Technology Newsmaker Q&A Susan Beardslee

Jan. 16, 2018
ABI Research identified three important technology trends in intelligent transportation: Freight as a service; vehicle OEMs adopting factory-fit telematics solutions; and the rapid growth of the commercial telematics sector.

In its recent report, “1-Minute Reads for 3 Big Trends Impacting Each of the 20 Most Compelling Transformative Technologies,” ABI Research identified three important technology trends in intelligent transportation: Freight as a service; vehicle OEMs adopting factory-fit telematics solutions; and the rapid growth of the commercial telematics sector.

Susan Beardslee, senior analyst at ABI Research, spoke to Aftermarket Business World about the importance of those trends for manufacturers and logistics providers.

Why is the “Uberization” of freight important, what types of companies are using these services?

It really restructures a lot of processes under the current broker model. Payments are quicker because it’s digital, and it really helps with dynamic routing.

This is a long-tail technology, and it appeals to the less-than-truckload market, and owner/operators, which ties into small and medium businesses. It can help with seasonal fluctuations and peak demand. With e-commerce driving a lot of additive business, it can help smooth out some demand.

How is the adoption of embedded or factory-fit telematics solutions playing out?

Volvo and other manufactures that were originally building their own solution are working with telematics providers to build-in those capabilities in the factory. When a fleet company goes to buy a truck, it’s already installed and the cost of the solution is built into the sale of the vehicle. By 2022 or so, the proportion of built-in versus aftermarket will start to switch, and up to two-thirds of the market will move toward factory-fit.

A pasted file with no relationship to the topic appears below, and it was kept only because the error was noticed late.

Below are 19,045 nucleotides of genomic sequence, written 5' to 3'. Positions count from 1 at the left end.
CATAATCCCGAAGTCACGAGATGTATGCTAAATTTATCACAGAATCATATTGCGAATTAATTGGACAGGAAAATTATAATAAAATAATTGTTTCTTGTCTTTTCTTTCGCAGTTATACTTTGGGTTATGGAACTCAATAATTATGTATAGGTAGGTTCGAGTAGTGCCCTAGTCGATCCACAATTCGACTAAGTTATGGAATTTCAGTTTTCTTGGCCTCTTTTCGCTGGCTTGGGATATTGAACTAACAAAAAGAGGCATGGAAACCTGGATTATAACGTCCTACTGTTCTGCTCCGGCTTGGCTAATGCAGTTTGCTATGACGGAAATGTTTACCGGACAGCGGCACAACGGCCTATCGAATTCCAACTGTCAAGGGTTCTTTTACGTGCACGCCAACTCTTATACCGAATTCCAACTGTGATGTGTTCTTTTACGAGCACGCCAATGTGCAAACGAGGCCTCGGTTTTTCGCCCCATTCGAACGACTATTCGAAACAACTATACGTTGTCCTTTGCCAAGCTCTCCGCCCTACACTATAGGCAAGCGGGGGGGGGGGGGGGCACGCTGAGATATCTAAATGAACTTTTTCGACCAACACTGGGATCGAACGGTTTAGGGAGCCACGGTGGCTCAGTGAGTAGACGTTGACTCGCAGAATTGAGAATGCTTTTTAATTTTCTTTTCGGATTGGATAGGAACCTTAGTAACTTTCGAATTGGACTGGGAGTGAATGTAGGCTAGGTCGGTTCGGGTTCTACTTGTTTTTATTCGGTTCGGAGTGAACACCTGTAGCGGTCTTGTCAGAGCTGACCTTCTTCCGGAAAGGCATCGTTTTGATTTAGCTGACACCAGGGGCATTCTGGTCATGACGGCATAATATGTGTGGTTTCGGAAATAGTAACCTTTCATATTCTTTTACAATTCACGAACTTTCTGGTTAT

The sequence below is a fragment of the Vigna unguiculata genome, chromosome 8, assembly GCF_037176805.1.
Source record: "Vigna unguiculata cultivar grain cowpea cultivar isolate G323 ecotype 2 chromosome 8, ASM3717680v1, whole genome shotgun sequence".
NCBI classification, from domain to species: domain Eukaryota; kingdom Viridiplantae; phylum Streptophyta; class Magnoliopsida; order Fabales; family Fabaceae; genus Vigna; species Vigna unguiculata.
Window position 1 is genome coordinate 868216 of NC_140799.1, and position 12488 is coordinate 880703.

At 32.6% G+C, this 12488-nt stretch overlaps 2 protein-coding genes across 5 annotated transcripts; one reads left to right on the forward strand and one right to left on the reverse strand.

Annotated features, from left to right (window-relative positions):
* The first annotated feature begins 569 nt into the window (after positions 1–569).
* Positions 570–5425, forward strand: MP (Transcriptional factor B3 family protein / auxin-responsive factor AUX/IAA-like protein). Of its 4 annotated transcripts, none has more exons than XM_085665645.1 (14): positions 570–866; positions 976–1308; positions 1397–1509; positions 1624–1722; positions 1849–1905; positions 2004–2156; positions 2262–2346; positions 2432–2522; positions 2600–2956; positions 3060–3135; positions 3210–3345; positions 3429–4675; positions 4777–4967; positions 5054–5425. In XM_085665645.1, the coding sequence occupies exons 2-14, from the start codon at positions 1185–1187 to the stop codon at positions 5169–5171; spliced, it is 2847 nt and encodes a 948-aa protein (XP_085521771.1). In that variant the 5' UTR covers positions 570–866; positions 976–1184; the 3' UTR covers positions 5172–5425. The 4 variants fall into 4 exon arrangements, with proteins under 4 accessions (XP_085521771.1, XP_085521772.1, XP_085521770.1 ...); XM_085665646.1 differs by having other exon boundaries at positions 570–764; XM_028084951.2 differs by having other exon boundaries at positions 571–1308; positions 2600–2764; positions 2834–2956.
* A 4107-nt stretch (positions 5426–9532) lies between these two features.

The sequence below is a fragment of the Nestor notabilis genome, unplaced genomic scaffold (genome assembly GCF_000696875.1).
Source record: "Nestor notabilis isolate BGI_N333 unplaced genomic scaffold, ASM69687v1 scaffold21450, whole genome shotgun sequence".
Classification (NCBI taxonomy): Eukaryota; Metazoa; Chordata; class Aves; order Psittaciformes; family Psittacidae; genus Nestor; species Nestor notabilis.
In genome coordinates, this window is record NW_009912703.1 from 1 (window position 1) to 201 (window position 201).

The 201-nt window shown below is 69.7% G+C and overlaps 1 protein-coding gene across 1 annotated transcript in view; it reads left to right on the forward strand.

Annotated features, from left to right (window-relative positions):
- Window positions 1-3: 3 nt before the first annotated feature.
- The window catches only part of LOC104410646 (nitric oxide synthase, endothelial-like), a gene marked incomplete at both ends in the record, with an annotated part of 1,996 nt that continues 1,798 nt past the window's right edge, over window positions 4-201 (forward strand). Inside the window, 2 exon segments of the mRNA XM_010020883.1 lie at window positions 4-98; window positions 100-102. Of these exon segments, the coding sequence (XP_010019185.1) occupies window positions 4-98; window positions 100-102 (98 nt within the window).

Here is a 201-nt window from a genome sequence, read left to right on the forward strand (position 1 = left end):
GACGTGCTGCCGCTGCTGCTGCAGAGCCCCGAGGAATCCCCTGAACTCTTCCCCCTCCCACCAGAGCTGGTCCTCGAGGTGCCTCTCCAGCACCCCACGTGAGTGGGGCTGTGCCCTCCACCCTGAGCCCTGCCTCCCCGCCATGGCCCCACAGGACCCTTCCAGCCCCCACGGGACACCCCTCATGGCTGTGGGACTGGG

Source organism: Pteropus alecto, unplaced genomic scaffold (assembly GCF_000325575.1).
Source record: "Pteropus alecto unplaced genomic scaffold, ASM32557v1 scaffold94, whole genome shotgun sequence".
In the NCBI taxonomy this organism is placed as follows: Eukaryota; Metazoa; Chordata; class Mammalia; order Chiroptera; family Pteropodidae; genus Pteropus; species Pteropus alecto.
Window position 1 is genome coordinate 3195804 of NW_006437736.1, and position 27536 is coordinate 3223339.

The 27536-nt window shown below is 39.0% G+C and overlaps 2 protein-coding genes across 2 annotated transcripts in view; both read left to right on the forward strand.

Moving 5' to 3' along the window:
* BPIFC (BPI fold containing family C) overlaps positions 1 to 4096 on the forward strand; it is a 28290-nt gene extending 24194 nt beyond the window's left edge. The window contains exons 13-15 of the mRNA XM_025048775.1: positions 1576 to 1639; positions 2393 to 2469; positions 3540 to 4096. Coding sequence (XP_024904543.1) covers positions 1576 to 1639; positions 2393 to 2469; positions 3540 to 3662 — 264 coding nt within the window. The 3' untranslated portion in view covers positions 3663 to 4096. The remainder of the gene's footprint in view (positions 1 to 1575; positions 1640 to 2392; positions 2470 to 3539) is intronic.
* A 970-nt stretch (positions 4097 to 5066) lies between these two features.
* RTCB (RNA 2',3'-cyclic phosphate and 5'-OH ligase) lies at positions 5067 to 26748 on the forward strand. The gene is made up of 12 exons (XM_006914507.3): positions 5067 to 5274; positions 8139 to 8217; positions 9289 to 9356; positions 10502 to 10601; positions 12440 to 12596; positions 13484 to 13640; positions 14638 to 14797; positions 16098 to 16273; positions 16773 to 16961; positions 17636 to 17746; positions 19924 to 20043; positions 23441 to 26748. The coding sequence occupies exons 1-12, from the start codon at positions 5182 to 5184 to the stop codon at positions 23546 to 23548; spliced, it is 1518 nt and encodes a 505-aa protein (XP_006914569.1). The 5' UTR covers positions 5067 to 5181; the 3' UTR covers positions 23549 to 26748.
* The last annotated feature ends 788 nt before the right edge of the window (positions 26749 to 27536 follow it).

You also noted in the report that commercial fleet sales are actually outstripping commercial vehicle sales. What’s driving that growth?

Safety is a huge issue, and some of the fleet operators are using telematics for retention and rewarding good drivers, as well as moving into vehicle prognostics. With the electronic logging mandate, having those devices for track and trace is very attractive.

They can also layer other services on to that, such as route optimization or traffic delay avoidance. You can do a lot of this using aftermarket solutions without changing the vehicle architecture, and add or subtract functionality as you go.

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About the Author

Brian Albright

Brian Albright is a freelance journalist based in Columbus, Ohio, who has been writing about manufacturing, technology and automotive issues since 1997. As an editor with Frontline Solutions magazine, he covered the supply chain automation industry for nearly eight years, and he has been a regular contributor to both Automotive Body Repair News and Aftermarket Business World.

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